Monday, November 5, 2012

73. Her heart turned ruby } a reading.

[ X ], a former student of mine, was supposedly killed in a motorcycle accident. As always happens when an unremarkable young person dies, the lost potential of her life was lamented. “[ X ] had such a bright future ahead of her.” Who knows? I recall the last time I saw her. She came to my office, ostensibly to discuss an upcoming exam. She didn’t seem to care about the exam. Something else worried her—so she said. What, I don’t know. She sat in my office and stared into space. Even when she spoke, she stared. Finally, she said, “Something’s coagulating.” I said, “Do you mean, ‘coming together’?” She said, “Thanks professor,” and left. She was absent the next class and all the following week. The registrar informed me she was dead the week after finals, but everyone knew by then about the accident.

At the beginning of the next semester, I overheard two students at the college bookstore talking about [ X ]. One said, “…what was weird was some of her organs were found partially crystallized.”

How can that be true? It can’t be true. Nonetheless, I find the image of an organ from her body, her heart, say—turned crystal and lit from inside—often recurs.

A current student invited me to read with her creative writing class. She said she thought I was a poet because of the way I talk about poetry and lo, I am. Wednesday night I’ll read poems from The Rescue in the Central Connecticut State University Student Center. The reading begins at 7:30pm and will be over before you know it.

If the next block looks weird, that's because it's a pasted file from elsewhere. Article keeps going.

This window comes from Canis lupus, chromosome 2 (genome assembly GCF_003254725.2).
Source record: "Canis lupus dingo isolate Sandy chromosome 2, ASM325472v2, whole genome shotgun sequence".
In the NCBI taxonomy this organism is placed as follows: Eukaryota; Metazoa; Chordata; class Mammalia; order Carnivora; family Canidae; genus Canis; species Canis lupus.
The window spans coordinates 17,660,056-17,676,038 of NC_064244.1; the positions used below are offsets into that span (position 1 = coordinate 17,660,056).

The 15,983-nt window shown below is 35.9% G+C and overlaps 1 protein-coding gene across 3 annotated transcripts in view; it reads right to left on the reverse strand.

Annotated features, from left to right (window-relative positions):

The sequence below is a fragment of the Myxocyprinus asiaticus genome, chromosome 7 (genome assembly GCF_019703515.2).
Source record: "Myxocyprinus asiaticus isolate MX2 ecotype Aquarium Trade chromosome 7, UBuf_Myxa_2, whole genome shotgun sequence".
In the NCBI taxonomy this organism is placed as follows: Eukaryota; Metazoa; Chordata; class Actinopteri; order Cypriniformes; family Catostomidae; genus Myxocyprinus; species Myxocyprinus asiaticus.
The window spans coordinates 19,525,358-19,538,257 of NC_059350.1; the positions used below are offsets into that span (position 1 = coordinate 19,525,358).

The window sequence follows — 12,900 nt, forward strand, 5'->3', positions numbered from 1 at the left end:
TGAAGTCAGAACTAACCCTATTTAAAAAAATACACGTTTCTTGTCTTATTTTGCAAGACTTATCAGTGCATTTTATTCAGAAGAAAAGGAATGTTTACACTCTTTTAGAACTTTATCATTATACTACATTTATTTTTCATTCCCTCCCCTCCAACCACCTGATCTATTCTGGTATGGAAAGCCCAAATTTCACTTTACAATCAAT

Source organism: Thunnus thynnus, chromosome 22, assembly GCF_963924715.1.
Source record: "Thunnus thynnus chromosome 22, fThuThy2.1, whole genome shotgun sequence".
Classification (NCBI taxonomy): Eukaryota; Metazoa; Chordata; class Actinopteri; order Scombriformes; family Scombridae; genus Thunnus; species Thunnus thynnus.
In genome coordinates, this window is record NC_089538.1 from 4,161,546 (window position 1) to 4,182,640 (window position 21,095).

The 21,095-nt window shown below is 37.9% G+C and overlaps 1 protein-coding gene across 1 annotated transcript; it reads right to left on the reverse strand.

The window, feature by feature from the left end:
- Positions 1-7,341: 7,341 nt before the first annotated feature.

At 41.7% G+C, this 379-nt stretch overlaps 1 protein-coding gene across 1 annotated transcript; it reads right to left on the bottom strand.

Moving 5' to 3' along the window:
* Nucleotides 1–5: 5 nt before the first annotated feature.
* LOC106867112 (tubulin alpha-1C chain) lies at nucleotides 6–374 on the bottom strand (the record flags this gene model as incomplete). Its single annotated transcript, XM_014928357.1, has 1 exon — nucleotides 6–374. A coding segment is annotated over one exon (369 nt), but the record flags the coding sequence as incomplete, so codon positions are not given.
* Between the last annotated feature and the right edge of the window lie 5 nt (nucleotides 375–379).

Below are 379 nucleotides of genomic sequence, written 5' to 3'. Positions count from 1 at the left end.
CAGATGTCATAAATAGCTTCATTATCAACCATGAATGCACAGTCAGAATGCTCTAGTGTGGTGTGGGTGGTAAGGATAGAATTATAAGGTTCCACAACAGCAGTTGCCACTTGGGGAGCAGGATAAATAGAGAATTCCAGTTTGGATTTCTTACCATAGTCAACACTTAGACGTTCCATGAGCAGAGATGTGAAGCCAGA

Friday, November 2, 2012

72. Specifically } the dance Nina makes.

Nina Joly’s dance “Gobbledigook” was one of nine dances selected for inclusion in the Check Us Out Dance Festival. The festival was “a celebration of female choreographers” and was staged on Summit Rock in Central Park this past July. For Nina, the invitation meant reuniting (most of) the group who debuted “Gobbledigook” at Mt. Holyoke College, making adjustments to the choreography to suit the park space, and arranging rehearsals, first at Mt. Holyoke and then—the night before the performance—in a borrowed space at Columbia University. I went to that rehearsal and to the show the following day.

I went because I love Nina’s work. I wrote about her dance “Twins” here—you can see I struggled. Writing about dance without cliché or clinical abstraction isn’t easy for me. That’s the plan, though. To write about dance. Specifically the dance Nina makes. That’s why I booked myself a room in the haunted Larchmont Hotel, drove up to NYC, sat on the charcoal-filthy floor of an art studio and took notes while the eight dancers worked for hours on Nina’s choreography, watched the festival, and finally joined the temporary troupe for a post-performance dinner.

Nothing’s written, at least nothing more than twenty-plus pages of notes and an interview with Nina (conducted at the Book Barn in Niantic). There’s lots of reasons, but the best reason is that I’ve yet to figure out what I’m writing.